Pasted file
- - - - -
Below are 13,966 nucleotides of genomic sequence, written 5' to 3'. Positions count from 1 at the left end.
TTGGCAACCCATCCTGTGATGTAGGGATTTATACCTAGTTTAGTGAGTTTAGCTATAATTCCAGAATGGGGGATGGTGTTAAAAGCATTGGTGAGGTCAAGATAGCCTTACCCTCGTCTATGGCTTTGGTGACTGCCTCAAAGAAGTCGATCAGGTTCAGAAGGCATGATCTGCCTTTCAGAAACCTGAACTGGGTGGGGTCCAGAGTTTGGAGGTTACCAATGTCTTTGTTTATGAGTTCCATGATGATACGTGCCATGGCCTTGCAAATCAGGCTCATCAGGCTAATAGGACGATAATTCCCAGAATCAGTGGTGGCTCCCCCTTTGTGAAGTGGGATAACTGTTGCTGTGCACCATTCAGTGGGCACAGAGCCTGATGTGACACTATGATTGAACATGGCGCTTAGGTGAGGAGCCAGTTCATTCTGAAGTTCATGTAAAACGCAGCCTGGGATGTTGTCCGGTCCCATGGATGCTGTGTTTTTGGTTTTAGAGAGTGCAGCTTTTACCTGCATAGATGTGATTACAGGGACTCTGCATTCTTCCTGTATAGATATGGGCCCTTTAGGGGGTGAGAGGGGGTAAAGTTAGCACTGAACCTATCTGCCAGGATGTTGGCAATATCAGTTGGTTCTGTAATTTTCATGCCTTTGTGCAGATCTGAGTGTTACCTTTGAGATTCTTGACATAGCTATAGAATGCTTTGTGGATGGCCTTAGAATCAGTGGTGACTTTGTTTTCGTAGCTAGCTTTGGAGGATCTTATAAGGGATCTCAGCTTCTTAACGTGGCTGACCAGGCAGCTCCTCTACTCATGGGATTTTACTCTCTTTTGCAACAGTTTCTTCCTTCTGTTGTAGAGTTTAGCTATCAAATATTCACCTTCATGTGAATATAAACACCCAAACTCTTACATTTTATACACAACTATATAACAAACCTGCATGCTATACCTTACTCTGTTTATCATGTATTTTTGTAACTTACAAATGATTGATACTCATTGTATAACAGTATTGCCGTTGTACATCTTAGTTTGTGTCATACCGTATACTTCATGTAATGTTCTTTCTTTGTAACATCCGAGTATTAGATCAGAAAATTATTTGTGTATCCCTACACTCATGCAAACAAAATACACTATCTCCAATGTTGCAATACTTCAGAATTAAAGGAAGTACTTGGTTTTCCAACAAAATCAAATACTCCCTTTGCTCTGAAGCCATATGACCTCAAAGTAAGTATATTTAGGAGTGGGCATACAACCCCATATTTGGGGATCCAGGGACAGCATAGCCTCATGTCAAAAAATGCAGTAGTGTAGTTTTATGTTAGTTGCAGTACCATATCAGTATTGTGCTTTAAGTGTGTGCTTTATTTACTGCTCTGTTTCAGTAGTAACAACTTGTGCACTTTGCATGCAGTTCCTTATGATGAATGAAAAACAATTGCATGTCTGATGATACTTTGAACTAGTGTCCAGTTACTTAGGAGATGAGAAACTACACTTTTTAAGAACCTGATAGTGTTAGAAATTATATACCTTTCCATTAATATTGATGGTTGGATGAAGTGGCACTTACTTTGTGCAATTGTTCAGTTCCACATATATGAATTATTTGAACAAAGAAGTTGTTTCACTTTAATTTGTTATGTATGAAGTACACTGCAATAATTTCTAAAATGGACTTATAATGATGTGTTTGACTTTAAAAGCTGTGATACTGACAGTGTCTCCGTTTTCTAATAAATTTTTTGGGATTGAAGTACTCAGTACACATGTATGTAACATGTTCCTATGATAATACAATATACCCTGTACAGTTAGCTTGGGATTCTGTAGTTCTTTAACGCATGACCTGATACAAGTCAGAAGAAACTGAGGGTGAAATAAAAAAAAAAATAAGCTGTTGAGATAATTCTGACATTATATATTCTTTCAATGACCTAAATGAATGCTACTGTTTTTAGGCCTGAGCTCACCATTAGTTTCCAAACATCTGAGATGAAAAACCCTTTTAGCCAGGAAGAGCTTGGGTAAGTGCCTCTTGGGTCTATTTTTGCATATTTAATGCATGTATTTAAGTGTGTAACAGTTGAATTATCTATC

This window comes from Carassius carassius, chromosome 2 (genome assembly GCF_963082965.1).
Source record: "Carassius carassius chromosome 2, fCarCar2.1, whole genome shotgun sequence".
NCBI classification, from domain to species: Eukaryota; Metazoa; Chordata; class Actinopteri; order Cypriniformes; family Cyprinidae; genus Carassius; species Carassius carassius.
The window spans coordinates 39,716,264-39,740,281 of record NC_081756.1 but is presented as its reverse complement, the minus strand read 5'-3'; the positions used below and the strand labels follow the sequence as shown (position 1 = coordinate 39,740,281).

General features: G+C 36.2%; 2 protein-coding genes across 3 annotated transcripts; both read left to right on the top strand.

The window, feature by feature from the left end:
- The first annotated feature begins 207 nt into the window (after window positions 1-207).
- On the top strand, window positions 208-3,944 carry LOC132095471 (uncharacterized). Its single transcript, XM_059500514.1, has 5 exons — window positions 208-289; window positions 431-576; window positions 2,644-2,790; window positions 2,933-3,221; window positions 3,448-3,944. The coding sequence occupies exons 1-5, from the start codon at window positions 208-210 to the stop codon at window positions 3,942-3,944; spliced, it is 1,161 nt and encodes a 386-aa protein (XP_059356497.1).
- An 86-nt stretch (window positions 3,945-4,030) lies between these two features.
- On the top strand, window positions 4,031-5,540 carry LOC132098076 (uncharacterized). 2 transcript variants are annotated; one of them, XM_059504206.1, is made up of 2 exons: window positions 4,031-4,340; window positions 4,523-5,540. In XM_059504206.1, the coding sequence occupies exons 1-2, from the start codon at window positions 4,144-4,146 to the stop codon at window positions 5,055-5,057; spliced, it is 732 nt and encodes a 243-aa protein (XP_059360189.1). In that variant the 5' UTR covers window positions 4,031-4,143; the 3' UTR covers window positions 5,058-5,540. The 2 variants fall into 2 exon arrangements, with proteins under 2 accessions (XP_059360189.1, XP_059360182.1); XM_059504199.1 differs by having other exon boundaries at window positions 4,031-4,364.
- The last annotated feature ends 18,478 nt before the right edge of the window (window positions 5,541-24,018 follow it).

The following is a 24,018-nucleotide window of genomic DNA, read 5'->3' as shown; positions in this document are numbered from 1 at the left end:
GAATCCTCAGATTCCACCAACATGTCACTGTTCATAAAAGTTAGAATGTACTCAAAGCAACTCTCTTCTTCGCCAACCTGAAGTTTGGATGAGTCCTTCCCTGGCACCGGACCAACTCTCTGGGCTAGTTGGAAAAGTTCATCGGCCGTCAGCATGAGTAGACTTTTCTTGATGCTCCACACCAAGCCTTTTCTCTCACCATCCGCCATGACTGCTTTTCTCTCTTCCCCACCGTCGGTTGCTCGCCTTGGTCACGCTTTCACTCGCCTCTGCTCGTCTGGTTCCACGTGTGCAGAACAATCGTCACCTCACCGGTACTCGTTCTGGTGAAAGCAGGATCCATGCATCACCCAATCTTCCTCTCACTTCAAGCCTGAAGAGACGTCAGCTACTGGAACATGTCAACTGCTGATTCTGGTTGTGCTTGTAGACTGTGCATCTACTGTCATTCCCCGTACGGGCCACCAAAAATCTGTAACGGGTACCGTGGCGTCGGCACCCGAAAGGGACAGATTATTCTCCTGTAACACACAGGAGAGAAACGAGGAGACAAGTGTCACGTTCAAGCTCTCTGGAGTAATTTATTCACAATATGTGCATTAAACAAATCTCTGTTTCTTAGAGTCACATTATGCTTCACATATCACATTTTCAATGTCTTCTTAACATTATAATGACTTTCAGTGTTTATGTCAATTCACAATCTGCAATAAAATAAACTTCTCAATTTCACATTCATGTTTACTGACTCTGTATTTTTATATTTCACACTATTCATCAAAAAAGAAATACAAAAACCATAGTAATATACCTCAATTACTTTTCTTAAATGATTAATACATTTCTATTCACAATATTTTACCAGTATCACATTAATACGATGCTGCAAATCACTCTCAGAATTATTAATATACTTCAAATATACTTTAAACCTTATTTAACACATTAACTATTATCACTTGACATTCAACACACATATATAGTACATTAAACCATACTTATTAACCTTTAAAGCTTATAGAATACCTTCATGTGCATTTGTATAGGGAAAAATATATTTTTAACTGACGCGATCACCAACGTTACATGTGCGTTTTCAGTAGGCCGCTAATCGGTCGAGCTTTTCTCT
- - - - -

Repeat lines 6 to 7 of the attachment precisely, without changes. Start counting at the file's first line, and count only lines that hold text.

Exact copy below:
The window spans coordinates 39,716,264-39,740,281 of record NC_081756.1 but is presented as its reverse complement, the minus strand read 5'-3'; the positions used below and the strand labels follow the sequence as shown (position 1 = coordinate 39,740,281).

General features: G+C 36.2%; 2 protein-coding genes across 3 annotated transcripts; both read left to right on the top strand.